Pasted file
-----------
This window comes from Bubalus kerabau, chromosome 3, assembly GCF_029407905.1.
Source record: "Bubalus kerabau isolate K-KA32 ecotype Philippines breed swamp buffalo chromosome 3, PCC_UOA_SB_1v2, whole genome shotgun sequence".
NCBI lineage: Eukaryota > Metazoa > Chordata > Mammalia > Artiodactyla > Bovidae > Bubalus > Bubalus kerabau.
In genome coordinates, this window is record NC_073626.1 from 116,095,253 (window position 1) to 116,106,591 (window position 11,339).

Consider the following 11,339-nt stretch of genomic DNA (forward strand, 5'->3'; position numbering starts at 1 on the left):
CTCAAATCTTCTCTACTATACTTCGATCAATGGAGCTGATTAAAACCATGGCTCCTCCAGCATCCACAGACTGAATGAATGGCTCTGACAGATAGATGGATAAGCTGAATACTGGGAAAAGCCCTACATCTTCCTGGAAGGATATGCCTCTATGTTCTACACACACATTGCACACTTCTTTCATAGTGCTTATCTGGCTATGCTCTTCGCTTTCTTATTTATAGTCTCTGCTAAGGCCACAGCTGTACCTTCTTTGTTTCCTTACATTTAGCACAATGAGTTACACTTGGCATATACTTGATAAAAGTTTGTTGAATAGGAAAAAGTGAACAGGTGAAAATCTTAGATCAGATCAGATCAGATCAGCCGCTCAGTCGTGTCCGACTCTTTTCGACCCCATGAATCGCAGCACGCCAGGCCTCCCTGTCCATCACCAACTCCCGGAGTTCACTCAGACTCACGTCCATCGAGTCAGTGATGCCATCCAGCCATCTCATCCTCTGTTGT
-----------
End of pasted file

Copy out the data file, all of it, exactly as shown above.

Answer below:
This window comes from Bubalus kerabau, chromosome 3, assembly GCF_029407905.1.
Source record: "Bubalus kerabau isolate K-KA32 ecotype Philippines breed swamp buffalo chromosome 3, PCC_UOA_SB_1v2, whole genome shotgun sequence".
NCBI lineage: Eukaryota > Metazoa > Chordata > Mammalia > Artiodactyla > Bovidae > Bubalus > Bubalus kerabau.
In genome coordinates, this window is record NC_073626.1 from 116,095,253 (window position 1) to 116,106,591 (window position 11,339).

Consider the following 11,339-nt stretch of genomic DNA (forward strand, 5'->3'; position numbering starts at 1 on the left):
CTCAAATCTTCTCTACTATACTTCGATCAATGGAGCTGATTAAAACCATGGCTCCTCCAGCATCCACAGACTGAATGAATGGCTCTGACAGATAGATGGATAAGCTGAATACTGGGAAAAGCCCTACATCTTCCTGGAAGGATATGCCTCTATGTTCTACACACACATTGCACACTTCTTTCATAGTGCTTATCTGGCTATGCTCTTCGCTTTCTTATTTATAGTCTCTGCTAAGGCCACAGCTGTACCTTCTTTGTTTCCTTACATTTAGCACAATGAGTTACACTTGGCATATACTTGATAAAAGTTTGTTGAATAGGAAAAAGTGAACAGGTGAAAATCTTAGATCAGATCAGATCAGATCAGCCGCTCAGTCGTGTCCGACTCTTTTCGACCCCATGAATCGCAGCACGCCAGGCCTCCCTGTCCATCACCAACTCCCGGAGTTCACTCAGACTCACGTCCATCGAGTCAGTGATGCCATCCAGCCATCTCATCCTCTGTTGT